Bangladesh to Extradite Anup Chetia
The highlight of the just-concluded home secretary level talks between India and Bangladesh has been the Awami League government’s decision to extradite senior ULFA leader Anup Chetia to India. The government officials of both the countries have made significant progress on the extradition of the ULFA leader. Bangladesh Senior Home Secretary Mozammel Haque Khan said, “We have expressed our willingness to return him…. He will be returned soon”. The two sides decided that Chetia be returned under a special mechanism beyond an existing extradition treaty.
The long-pending issue of the detained ULFA leader was earlier discussed during External Affairs Minister Sushma Swaraj’s Dhaka visit in June. New Delhi pressed for Chetia’s deportation as he has already expressed his desire to return. ULFA’s founding general secretary was arrested in Bangladesh in 1997 and subsequently sentenced to seven years imprisonment for cross-border intrusion, carrying fake passports and illegally keeping foreign currencies. Chetia has completed his prison term and but is still lodged in jail as Bangladesh High Court issued a directive in August 2003 to keep him in safe custody until the Bangladesh government takes a decision on his plea seeking political asylum in the country. The pro-talk faction of the insurgent outfit led by Arabinda Rajkhawa has been seeking his return as the surrendered leaders believe that Chetia’s participation would add impetus to the peace dialogue.
In addition to Chetia’s extradition, several other key issues were discussed by the home secretaries of two countries on September 2-4 in Dhaka. The issues covered in the bilateral talks included border management, trafficking of arms and drugs, trafficking in women and children, repatriation of criminals, border demarcation, Land Boundary Agreement (LBA),Interpol mechanism, illegal trespassing, fake currency, reopening of immigration points and training of Bangladeshi security personnel. Indian Home Secretary Anil Goswami and his Bangladesh counterpart also reviewed progress and implementation of existing protocols and agreements.
Bangladesh pressed India to ratify the long overdue 1974 Mujib-Indira LBA and related Land Boundary Protocol of 2011 to expedite the exchange of enclaves. Indian home secretary said his country is keen to implement the LBA with Bangladesh, for which a constitutional amendment is required. The Modi government is likely to place the bill on Land Boundary Protocol in the next session of parliament for ratification. The Indian side informed Bangladesh that it’s Parliamentary Affairs Committee has been preparing a bill to be placed before the Rajya Sabha.
A Memorandum of Understanding (MoU) on tackling human trafficking, particularly women and children, rescuing victims, repatriation and rehabilitation could not be signed as it has to be approved by the Indian cabinet. The Bangladesh has already given its approval for signing the MoU.
During the bilateral talks, Bangladesh side renewed its request to New Delhi to send back two absconding killers of Sheikh Mujib—former army captain Mazed and Rislader Muslehuddin, reportedly hiding in India. Home Secretary Goswami said Indian intelligence agencies so far have not found any trace of the killers of Bangladesh’s founding father. But he assured Dhaka that Indian agencies would go after the killers if Bangladesh provided specifics of their whereabouts in India. New Delhi also assured Dhaka that steps would be taken for immediate extradition of Bangladeshi absconder Nur Hussain, the prime accused in a multiple-murder case. He was arrested by West Bengal Police recently.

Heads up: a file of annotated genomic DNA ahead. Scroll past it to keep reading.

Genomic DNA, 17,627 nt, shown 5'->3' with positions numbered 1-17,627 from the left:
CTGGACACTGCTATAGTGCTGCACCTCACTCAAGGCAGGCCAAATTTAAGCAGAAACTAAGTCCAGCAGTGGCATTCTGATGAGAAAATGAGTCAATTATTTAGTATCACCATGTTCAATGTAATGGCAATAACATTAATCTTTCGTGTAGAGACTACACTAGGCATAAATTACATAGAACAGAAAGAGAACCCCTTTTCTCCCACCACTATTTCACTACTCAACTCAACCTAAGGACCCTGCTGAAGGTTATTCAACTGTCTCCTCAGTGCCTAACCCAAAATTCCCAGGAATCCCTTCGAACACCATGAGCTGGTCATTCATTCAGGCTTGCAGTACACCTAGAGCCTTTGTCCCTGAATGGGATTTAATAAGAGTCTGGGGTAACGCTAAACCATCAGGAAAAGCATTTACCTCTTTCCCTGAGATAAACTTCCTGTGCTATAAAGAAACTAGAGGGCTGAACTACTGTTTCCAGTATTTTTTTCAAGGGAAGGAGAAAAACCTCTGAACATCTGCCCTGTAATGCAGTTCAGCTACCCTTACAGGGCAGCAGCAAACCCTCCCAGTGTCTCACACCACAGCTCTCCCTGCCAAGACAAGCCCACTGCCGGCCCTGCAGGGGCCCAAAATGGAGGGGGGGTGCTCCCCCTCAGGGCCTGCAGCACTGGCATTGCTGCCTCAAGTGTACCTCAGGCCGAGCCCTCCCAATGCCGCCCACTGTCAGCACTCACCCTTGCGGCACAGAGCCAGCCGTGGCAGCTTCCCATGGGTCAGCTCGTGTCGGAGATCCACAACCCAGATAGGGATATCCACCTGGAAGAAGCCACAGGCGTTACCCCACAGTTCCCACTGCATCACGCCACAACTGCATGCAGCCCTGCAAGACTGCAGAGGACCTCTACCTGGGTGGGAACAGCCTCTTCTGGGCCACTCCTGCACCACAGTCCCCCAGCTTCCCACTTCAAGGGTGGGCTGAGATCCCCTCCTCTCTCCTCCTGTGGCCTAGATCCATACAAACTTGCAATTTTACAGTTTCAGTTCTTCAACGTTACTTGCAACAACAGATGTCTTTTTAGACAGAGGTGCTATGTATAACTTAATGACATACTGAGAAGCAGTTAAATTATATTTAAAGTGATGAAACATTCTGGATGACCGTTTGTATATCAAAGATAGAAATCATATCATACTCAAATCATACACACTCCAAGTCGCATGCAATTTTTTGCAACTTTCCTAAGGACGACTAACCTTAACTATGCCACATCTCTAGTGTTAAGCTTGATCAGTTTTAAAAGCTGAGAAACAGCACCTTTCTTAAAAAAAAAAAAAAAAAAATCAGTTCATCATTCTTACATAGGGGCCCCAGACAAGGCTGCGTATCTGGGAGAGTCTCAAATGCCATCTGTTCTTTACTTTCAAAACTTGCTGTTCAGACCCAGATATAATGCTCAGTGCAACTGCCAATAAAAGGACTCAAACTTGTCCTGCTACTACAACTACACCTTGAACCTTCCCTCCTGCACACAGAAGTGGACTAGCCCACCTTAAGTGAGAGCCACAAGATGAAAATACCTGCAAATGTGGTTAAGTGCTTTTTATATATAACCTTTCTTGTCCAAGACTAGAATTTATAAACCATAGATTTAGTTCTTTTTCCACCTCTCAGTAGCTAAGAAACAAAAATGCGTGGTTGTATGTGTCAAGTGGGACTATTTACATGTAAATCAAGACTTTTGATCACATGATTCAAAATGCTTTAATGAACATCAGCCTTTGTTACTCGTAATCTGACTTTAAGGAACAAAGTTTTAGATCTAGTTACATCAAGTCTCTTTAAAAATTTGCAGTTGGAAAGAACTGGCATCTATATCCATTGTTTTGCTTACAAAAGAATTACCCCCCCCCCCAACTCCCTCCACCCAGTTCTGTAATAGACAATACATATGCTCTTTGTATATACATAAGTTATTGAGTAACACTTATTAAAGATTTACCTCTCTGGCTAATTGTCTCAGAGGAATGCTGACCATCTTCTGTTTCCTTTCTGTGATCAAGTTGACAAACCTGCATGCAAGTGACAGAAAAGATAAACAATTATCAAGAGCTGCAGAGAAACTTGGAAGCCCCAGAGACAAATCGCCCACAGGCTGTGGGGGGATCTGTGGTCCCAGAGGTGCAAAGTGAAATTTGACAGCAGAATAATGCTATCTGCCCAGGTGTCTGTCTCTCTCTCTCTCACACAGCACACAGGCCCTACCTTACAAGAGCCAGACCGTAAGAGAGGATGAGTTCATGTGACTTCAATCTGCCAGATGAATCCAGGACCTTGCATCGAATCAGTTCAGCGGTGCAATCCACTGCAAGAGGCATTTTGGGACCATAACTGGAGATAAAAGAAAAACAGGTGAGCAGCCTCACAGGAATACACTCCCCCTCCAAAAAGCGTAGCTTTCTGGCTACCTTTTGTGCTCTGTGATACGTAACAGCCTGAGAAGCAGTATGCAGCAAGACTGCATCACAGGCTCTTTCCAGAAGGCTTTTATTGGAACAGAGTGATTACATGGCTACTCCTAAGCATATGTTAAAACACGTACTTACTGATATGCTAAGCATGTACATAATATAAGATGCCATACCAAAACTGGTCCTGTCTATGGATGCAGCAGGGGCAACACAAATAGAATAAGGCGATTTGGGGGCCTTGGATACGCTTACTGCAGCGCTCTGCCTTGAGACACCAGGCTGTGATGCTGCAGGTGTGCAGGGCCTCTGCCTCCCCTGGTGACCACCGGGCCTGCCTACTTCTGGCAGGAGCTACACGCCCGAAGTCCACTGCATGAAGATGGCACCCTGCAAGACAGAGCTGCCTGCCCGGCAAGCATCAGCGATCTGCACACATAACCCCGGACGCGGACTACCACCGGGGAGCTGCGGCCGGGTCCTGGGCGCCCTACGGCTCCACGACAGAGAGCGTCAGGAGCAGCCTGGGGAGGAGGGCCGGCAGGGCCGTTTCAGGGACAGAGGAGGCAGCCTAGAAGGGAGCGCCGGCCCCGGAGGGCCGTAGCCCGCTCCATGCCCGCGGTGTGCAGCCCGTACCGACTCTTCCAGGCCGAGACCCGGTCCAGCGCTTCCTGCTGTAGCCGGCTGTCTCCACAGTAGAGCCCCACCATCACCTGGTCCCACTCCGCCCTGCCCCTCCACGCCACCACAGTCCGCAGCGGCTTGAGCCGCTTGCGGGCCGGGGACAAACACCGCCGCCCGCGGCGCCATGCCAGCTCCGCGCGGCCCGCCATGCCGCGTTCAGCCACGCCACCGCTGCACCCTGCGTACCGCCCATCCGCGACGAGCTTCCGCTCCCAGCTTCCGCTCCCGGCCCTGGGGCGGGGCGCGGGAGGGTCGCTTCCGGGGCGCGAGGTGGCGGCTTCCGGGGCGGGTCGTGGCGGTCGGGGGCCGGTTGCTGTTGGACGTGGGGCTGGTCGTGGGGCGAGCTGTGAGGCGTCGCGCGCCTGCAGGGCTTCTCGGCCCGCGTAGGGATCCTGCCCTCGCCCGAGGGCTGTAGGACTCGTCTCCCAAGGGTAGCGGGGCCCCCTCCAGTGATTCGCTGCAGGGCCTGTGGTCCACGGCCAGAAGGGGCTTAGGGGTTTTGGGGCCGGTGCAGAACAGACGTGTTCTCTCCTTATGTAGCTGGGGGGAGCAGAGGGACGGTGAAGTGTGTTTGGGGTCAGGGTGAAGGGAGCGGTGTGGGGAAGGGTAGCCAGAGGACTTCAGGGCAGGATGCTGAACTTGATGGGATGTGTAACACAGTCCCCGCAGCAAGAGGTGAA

Dhaka once again expressed serious concern over killing of Bangladeshi civilians by BSF and urged India to hand over anyone indulging in cross-border crimes to the law enforcement agencies of either side instead of killing them. The issue was raised at the 14th meeting of Bangladesh-India Joint Working Group on security issues. Bangladesh Additional Home Secretary Kamal Uddin Ahmed said, “We told our Indian counterparts that border killings can not go on. Both the sides have agreed to place the proposal that anyone found involved in cross-border crimes should be handed over to the law enforcement agencies of the either side. This way such killings could be avoided”.
Despite Indian government’s repeated assurance to Dhaka that it would not allow its BSF to use lethal weapons along the border to make sure that no Bangladeshi nationals were killed, such incidents continue unabated. Bangladesh’s human rights watch dog Odhikar says that BSF killed over 1000 Bangladeshi civilians since 2000.
The BSF officials on the other hand claimed that they fired to defend themselves. They also reiterated that the killing along the border had come down drastically. The Indian side emphasised the need of holding meetings between deputy commissioners of bordering districts. Besides, Home Secretary Goswami expressed India’s willingness to train members of Bangladesh police at Hyderabad Police Training Centre. Moreover, India is ready to offer similar facility to Bangladesh Border Guards and coastguards.
It was the first India-Bangladesh home secretaries meeting since the new Indian Prime Minister Narendra Modi assumed office on May 26. Such talks are held once in a year alternatively in New Delhi and Dhaka. The last meeting was held in New Delhi on July 19, 2013, where two home secretaries reaffirmed commitment not to allow the territory of either country to be used for any activity inimical to each other’s interests.